October has been a busy month in the field of sustainable finance. China, the world’s largest bilateral creditor, hosted the Conference of the Parties to the Convention on Biological Diversity; public development banks recommitted to aligning their practices with the Paris Agreement at the Finance in Common Summit; and the United Nations Conference on Trade and Development and the World Economic Forum jointly launched a Global Alliance for Sustainable Investment.
This weekend, leaders from the G-20 countries will meet in Rome and renew their commitment to climate finance. And next month, the world’s governments will meet in Glasgow for the 2021 United Nations Climate Change Conference, or COP26, where the World Bank and International Monetary Fund are expected to announce a “green debt swaps” plan linking debt relief for developing countries with climate action.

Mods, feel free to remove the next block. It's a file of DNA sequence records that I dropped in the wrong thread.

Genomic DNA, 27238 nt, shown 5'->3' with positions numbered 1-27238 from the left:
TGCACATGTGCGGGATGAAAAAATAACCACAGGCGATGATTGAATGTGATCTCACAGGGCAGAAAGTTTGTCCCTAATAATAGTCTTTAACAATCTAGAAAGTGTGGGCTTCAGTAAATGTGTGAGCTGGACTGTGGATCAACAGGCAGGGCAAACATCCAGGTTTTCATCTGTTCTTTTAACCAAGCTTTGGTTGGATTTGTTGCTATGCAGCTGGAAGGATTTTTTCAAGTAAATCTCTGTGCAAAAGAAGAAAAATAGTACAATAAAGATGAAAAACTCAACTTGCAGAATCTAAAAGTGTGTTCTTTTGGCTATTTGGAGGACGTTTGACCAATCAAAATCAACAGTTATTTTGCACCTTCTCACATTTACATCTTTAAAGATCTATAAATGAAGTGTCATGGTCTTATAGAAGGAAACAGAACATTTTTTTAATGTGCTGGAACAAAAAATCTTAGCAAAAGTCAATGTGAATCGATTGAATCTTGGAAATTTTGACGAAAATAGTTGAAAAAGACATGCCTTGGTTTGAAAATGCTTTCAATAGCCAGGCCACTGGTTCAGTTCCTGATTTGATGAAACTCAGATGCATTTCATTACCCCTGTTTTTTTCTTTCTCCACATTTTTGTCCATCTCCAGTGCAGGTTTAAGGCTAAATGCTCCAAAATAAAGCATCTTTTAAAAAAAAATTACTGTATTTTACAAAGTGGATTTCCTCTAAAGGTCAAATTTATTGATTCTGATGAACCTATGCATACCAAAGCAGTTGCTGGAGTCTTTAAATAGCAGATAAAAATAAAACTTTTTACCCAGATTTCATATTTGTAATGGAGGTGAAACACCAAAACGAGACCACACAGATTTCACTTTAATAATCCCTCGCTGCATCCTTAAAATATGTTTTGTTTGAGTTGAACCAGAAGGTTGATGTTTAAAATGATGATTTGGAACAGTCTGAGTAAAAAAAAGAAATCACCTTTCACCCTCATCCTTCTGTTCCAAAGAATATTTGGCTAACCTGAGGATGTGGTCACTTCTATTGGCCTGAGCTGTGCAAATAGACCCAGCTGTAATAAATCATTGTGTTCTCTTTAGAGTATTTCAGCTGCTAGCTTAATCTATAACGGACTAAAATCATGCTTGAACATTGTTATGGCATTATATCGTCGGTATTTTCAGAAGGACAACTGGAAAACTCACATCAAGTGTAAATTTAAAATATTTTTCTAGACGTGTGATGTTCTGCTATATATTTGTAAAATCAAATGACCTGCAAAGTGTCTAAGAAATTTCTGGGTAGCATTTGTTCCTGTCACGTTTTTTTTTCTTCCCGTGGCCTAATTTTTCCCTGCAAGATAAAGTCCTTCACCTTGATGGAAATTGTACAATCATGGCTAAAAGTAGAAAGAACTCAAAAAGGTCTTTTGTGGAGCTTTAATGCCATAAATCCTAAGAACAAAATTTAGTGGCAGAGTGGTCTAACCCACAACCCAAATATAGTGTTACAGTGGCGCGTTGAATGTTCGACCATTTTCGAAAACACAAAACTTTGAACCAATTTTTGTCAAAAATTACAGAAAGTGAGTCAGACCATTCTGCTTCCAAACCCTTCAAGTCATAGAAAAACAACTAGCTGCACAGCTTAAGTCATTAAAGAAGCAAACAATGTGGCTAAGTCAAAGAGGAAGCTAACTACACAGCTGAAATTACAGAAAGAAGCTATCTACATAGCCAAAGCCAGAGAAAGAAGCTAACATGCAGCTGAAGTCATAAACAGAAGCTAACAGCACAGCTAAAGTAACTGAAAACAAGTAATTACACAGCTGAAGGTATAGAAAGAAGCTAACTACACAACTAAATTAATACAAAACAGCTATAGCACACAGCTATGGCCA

The attention to sustainable finance couldn’t come at a better time. On the heels of the COVID-19 pandemic, a debt crisis looms over many countries, but especially those in Latin America and the Caribbean, which suffered the worst economic downturn of any global region in 2020. Most countries in the region are ineligible to participate in the G-20’s Debt Service Suspension Initiative due to their classification as middle-income by the World Bank.